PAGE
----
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I'm trying to display basic syntax highlighting in a WPF RichTextBox. It mostly works, but the rendering performance is awful.

First I naively tried:

/// <summary>
/// Main event handler for syntax highlighting.
/// </summary>
private void XmlChanged(object sender, TextChangedEventArgs e)
{
    VM.Dirty = true;
    if (VM.Pretty)
    {
        var range = new TextRange(XmlView.Document.ContentStart, XmlView.Document.ContentEnd);
        Render(range.Text);
    }
}

/// <summary>
/// Entry point for programmatically resetting the textbox contents
/// </summary>
private void Render(string text)
{
    XmlView.TextChanged -= this.XmlChanged;

    if (VM.Pretty)
    {
        var tokens = tokenizer.Tokenize(text);
        Format(XmlView.Document, tokens);
    }

    XmlView.TextChanged += this.XmlChanged;     
}

private void Format(FlowDocument doc, List<Token> tokens)
{
    var start = doc.ContentStart;
    foreach (var token in tokens)
    {
        TextRange range = new TextRange(start.GetPositionAtOffset(token.StartPosition, LogicalDirection.Forward),
                                        start.GetPositionAtOffset(token.EndPosition, LogicalDirection.Forward));
        range.ApplyPropertyValue(TextElement.ForegroundProperty, m_syntaxColors[token.Type]);
    }
}

Testing on a 2KB document with just over 100 tokens, it took 1-2 seconds to redraw after every keystroke; clearly not acceptable. Profiling showed that my tokenizer was orders of magnitude faster than the Format() function. So I tried some double-buffering:

private void Render(string text)
{
    XmlView.TextChanged -= this.XmlChanged;

    // create new doc offscreen
    var doc = new FlowDocument();
    var range = new TextRange(doc.ContentStart, doc.ContentEnd);
    range.Text = text;

    if (VM.Pretty)
    {
        var tokens = tokenizer.Tokenize(text);
        Format(doc, tokens);
    }

    // copy to active buffer
    var stream = new MemoryStream(65536);
    range.Save(stream, DataFormats.XamlPackage);
    var activeRange = new TextRange(XmlView.Document.ContentStart, XmlView.Document.ContentEnd);
    activeRange.Load(stream, DataFormats.XamlPackage);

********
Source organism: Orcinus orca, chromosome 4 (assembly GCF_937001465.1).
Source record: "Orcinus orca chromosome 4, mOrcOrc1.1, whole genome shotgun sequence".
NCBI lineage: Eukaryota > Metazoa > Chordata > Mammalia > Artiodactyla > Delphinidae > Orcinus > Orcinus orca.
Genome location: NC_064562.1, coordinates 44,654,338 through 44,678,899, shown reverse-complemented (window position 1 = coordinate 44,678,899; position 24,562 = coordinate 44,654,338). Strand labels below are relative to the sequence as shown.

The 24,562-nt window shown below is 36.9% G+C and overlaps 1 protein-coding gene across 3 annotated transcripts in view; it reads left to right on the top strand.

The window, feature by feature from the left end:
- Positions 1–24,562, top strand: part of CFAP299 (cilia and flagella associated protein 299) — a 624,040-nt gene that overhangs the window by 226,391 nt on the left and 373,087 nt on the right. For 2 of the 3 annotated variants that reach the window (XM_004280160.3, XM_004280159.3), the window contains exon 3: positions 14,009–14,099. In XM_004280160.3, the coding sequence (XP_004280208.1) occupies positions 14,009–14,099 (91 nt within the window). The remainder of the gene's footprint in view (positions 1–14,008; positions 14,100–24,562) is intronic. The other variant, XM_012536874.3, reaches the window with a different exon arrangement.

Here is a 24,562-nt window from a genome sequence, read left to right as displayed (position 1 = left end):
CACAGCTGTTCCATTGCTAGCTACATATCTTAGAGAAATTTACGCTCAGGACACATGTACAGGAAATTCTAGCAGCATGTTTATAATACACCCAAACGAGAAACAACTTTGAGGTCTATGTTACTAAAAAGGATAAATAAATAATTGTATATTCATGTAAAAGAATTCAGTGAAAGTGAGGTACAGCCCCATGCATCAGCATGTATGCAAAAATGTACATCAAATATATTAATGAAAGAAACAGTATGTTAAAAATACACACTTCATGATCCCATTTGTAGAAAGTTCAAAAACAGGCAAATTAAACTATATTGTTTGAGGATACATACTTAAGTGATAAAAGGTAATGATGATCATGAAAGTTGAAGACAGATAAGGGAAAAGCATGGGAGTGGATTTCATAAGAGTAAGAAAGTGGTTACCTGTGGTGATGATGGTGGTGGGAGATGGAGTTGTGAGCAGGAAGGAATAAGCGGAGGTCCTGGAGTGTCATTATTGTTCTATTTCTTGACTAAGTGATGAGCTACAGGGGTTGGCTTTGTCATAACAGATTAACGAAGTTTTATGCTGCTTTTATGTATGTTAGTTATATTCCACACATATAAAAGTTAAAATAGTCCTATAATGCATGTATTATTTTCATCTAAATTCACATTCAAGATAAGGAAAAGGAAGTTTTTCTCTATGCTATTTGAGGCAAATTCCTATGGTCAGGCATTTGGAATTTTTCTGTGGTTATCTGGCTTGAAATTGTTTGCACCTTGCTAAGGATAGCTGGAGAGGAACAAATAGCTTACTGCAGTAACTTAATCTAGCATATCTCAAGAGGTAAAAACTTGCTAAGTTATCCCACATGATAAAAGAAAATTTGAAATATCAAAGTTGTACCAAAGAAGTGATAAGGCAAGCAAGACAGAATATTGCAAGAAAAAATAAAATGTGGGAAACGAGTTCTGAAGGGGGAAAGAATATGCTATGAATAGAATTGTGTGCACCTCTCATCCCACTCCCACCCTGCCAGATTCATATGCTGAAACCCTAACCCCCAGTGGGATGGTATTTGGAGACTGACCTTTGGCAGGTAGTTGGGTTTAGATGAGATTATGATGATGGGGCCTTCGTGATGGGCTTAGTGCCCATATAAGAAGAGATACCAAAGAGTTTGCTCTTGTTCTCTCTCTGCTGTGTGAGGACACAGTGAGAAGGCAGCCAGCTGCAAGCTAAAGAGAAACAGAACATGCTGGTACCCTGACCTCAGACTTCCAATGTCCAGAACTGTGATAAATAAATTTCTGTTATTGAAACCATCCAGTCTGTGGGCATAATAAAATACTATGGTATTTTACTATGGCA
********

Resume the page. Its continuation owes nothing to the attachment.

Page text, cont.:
XmlView.TextChanged += this.XmlChanged;     
}

Benchmarks show that Format() runs slightly faster rendering offscreen, but the perceived performance is even worse now!

What's the right way to go about this?

share|improve this question
    
Hi Richard, Did you ever come to a solution for this? I'm having similar issues with the WPF RichTextBox. Best regards, Alan –  Alan Spark Jul 9 '10 at 9:04
    
My 3rd attempt went something like this: (1) create a long-running background thread that manages its own XAML representation of the document (2) on keystroke, post to a queue that the other thread is watching (3) on dequeue, manually manipulate the XAML document (i.e. use string parsing, not FlowDocument) (4) whenever you hit a good stopping point, post the revised XAML back to the UI thread and do a TextRange.Load(). This performed much better, but still not great. If I still cared about the project, I'd poke around in Reflector to see how VS does it :) –  Richard Berg Jul 10 '10 at 4:50

1 Answer 1

I'd try taking as much object instantiation out of the method/loop as possible and pass in references instead. You're calling new quite a few times per loop per keystroke.

share|improve this answer
    
Unfortunately the Start and End properties on the TextRange class are read-only. Only way I've found to represent the correct range on each iteration is to create new ones. –  Richard Berg Aug 24 '09 at 14:39

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